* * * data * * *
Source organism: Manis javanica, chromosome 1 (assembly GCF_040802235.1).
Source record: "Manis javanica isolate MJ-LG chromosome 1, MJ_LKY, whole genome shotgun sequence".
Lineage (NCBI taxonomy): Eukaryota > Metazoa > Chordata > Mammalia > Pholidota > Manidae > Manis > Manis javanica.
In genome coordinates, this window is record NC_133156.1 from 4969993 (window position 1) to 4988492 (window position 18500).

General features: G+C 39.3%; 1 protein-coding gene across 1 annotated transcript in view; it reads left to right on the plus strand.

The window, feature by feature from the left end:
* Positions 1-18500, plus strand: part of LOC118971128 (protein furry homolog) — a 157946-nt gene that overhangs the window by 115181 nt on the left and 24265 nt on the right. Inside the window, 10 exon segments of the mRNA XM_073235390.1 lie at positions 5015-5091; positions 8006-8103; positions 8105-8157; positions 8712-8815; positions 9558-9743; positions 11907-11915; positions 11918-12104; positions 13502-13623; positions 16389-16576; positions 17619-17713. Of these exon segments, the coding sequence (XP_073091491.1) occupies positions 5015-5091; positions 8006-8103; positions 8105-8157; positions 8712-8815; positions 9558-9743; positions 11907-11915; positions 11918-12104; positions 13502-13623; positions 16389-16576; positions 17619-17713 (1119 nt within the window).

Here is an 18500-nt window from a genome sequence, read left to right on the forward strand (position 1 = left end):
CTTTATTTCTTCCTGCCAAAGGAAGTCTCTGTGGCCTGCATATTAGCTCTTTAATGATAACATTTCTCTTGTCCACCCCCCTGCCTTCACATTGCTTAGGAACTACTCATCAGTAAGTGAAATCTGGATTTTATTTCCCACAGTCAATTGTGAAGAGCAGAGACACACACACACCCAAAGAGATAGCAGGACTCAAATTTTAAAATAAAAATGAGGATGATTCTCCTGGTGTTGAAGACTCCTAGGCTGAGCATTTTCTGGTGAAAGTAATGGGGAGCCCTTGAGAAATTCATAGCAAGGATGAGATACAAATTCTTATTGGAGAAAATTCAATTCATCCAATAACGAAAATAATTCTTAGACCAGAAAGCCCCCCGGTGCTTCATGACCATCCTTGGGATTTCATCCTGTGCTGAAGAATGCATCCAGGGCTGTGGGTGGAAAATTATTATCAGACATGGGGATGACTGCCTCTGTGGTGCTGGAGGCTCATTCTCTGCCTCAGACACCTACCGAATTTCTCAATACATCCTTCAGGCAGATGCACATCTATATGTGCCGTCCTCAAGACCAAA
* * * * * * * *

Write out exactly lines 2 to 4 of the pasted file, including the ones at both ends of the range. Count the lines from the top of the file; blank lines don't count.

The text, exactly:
Source record: "Manis javanica isolate MJ-LG chromosome 1, MJ_LKY, whole genome shotgun sequence".
Lineage (NCBI taxonomy): Eukaryota > Metazoa > Chordata > Mammalia > Pholidota > Manidae > Manis > Manis javanica.
In genome coordinates, this window is record NC_133156.1 from 4969993 (window position 1) to 4988492 (window position 18500).